To illustrate the difficulty of identifying individual sunken targets, commander Parant showed a cellphone picture. It was a sonar image of an unidentified vessel lying on the seafloor 1,000 meters deep. It was a red, oblong blob, submarine-shaped and 60 meters long — roughly the same length as the San Juan. Parant said his heart beat faster when he first saw it. Then he showed another picture, this one of the same vessel but taken at depth by cameras on the ROV. It wasn't the San Juan, rather it was the ghostly corpse of a sunken fishing trawler, one of many discovered.
On a separate occasion, the ROV dove to a position provided by an Argentine warship. After two hours of searching, it found nothing at all.
Complicating matters, each vessel relies on its own sonar or imaging systems, each calibrated according to its own GPS tracking devices and satellite position codes. Locations of interest shared among the armada commonly suffer from imprecision caused by this lack of standardization. Objects on the seafloor can be hundreds of meters away from their stated coordinates, said Atlantis' chief mate, PJ Leonard.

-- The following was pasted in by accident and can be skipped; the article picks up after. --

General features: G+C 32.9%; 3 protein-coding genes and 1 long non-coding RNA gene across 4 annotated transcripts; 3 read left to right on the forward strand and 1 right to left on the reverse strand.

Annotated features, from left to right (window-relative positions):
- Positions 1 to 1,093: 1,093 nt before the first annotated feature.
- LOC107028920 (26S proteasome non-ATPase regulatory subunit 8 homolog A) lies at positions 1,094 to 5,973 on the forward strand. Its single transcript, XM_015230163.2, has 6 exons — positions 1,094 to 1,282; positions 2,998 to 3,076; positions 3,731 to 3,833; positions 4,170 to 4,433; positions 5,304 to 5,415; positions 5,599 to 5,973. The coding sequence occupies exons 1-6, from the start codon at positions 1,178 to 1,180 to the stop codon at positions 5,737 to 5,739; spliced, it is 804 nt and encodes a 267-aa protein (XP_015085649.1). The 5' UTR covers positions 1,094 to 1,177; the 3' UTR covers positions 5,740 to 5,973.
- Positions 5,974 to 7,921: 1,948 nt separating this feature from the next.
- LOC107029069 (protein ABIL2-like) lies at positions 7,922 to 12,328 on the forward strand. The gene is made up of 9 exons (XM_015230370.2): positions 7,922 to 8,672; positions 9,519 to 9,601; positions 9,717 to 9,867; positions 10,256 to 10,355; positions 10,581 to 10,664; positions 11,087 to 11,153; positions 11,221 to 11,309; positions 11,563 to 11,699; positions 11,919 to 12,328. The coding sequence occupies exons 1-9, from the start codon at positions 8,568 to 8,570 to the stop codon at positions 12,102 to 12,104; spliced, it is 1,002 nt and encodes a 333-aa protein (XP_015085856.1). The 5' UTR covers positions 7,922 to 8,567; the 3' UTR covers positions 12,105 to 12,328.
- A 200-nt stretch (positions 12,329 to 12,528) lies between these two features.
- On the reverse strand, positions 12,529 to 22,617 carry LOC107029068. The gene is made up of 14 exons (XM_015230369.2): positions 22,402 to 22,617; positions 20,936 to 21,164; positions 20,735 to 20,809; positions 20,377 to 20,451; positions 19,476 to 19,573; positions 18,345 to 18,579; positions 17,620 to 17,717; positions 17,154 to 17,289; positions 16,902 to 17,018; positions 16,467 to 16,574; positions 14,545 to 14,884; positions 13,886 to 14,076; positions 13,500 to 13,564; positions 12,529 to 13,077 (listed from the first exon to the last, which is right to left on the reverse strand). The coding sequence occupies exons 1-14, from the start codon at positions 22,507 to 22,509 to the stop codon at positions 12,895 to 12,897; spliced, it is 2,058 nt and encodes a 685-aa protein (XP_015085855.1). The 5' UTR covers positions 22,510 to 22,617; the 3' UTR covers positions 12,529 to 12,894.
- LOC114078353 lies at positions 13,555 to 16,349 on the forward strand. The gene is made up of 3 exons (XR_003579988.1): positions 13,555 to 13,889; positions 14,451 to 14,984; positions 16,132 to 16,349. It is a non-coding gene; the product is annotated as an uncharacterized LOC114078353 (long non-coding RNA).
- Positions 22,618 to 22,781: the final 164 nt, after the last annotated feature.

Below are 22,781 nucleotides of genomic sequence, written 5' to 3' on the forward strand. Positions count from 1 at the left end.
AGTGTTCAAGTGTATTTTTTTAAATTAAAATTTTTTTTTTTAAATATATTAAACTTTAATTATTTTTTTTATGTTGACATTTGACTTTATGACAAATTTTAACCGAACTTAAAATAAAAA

“It takes us time to narrow that down, and it just adds to the difficulty of it all,” he said.
Furthermore, the search for the San Juan is occurring at a position of 46 degrees southern latitude. Even in summer, high winds frequently rake the area. The waters are cold and prone to storms. A shallow coastal shelf off Argentina's east coast extends more than 200 miles. It ends at a cliff that plunges more than 1,000 meters off a continental shelf into the abyss. If the sub is laying on the shelf, it may still be intact. If it sank into deeper waters it may have been crushed, potentially reducing the sub to a debris field that would be difficult to identify.
Airplanes conducting the initial search reported no debris or life rafts, no emergency beacons or flares, and no oil slicks. The San Juan left no clues. It simply vanished.
The arrival of a Russian intelligence ship, the Yantar, has introduced yet another element into the search: rivalry.
Unlike the Atlantis and the other foreign vessels, the Russians won't allow Argentinian Naval observers like Parant aboard their ship. Their bridge is classified. They zealously monitor their designated search area, insisting that ships that venture too close leave the area.
Despite the challenges, the search for the San Juan continues without pause. How long it might take is unclear. The ocean is vast, almost beyond imagining. But with each day of the search, we see a little farther. We're moving forward through a process of elimination. Each false lead narrows our search. We are optimistic. We are trying.
Lance Wills serves as a deckhand aboard the oceanographic research vessel Atlantis, currently scouring the South Atlantic for the missing submarine San Juan.
How to help